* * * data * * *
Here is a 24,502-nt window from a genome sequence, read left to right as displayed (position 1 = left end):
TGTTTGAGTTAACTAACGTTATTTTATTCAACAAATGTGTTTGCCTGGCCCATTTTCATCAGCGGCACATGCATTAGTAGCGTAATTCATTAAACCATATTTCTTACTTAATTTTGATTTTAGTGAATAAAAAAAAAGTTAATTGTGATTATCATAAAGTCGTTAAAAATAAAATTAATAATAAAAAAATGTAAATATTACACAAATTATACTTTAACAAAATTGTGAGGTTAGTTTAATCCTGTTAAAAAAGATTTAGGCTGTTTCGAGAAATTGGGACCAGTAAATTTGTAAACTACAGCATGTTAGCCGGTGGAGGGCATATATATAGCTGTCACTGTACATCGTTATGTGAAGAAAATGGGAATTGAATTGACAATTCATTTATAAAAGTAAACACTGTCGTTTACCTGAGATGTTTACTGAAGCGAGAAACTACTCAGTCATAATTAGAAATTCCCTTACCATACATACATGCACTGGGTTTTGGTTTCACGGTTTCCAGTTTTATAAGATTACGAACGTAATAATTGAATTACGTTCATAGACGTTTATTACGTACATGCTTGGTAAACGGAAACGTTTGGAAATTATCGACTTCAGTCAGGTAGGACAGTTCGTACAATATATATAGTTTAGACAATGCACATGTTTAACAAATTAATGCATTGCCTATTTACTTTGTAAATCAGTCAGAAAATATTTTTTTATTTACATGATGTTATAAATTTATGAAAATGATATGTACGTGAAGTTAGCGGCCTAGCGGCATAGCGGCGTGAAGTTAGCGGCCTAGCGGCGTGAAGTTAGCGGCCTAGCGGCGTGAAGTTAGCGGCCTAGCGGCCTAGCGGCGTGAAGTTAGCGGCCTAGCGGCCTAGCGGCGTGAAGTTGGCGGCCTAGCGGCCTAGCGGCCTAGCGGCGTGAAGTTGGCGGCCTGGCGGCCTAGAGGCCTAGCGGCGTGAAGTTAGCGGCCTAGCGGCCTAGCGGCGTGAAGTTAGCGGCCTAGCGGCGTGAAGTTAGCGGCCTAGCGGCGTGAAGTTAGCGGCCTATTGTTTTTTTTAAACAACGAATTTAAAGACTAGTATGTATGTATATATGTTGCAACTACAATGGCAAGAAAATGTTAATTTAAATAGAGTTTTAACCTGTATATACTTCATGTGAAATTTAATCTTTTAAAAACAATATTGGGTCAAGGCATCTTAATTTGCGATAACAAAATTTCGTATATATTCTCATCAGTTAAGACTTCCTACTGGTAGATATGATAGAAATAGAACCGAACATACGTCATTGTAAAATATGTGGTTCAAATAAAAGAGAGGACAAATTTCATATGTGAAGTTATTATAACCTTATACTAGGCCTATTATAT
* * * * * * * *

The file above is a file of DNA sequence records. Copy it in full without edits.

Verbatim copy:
Here is a 24,502-nt window from a genome sequence, read left to right as displayed (position 1 = left end):
TGTTTGAGTTAACTAACGTTATTTTATTCAACAAATGTGTTTGCCTGGCCCATTTTCATCAGCGGCACATGCATTAGTAGCGTAATTCATTAAACCATATTTCTTACTTAATTTTGATTTTAGTGAATAAAAAAAAAGTTAATTGTGATTATCATAAAGTCGTTAAAAATAAAATTAATAATAAAAAAATGTAAATATTACACAAATTATACTTTAACAAAATTGTGAGGTTAGTTTAATCCTGTTAAAAAAGATTTAGGCTGTTTCGAGAAATTGGGACCAGTAAATTTGTAAACTACAGCATGTTAGCCGGTGGAGGGCATATATATAGCTGTCACTGTACATCGTTATGTGAAGAAAATGGGAATTGAATTGACAATTCATTTATAAAAGTAAACACTGTCGTTTACCTGAGATGTTTACTGAAGCGAGAAACTACTCAGTCATAATTAGAAATTCCCTTACCATACATACATGCACTGGGTTTTGGTTTCACGGTTTCCAGTTTTATAAGATTACGAACGTAATAATTGAATTACGTTCATAGACGTTTATTACGTACATGCTTGGTAAACGGAAACGTTTGGAAATTATCGACTTCAGTCAGGTAGGACAGTTCGTACAATATATATAGTTTAGACAATGCACATGTTTAACAAATTAATGCATTGCCTATTTACTTTGTAAATCAGTCAGAAAATATTTTTTTATTTACATGATGTTATAAATTTATGAAAATGATATGTACGTGAAGTTAGCGGCCTAGCGGCATAGCGGCGTGAAGTTAGCGGCCTAGCGGCGTGAAGTTAGCGGCCTAGCGGCGTGAAGTTAGCGGCCTAGCGGCCTAGCGGCGTGAAGTTAGCGGCCTAGCGGCCTAGCGGCGTGAAGTTGGCGGCCTAGCGGCCTAGCGGCCTAGCGGCGTGAAGTTGGCGGCCTGGCGGCCTAGAGGCCTAGCGGCGTGAAGTTAGCGGCCTAGCGGCCTAGCGGCGTGAAGTTAGCGGCCTAGCGGCGTGAAGTTAGCGGCCTAGCGGCGTGAAGTTAGCGGCCTATTGTTTTTTTTAAACAACGAATTTAAAGACTAGTATGTATGTATATATGTTGCAACTACAATGGCAAGAAAATGTTAATTTAAATAGAGTTTTAACCTGTATATACTTCATGTGAAATTTAATCTTTTAAAAACAATATTGGGTCAAGGCATCTTAATTTGCGATAACAAAATTTCGTATATATTCTCATCAGTTAAGACTTCCTACTGGTAGATATGATAGAAATAGAACCGAACATACGTCATTGTAAAATATGTGGTTCAAATAAAAGAGAGGACAAATTTCATATGTGAAGTTATTATAACCTTATACTAGGCCTATTATAT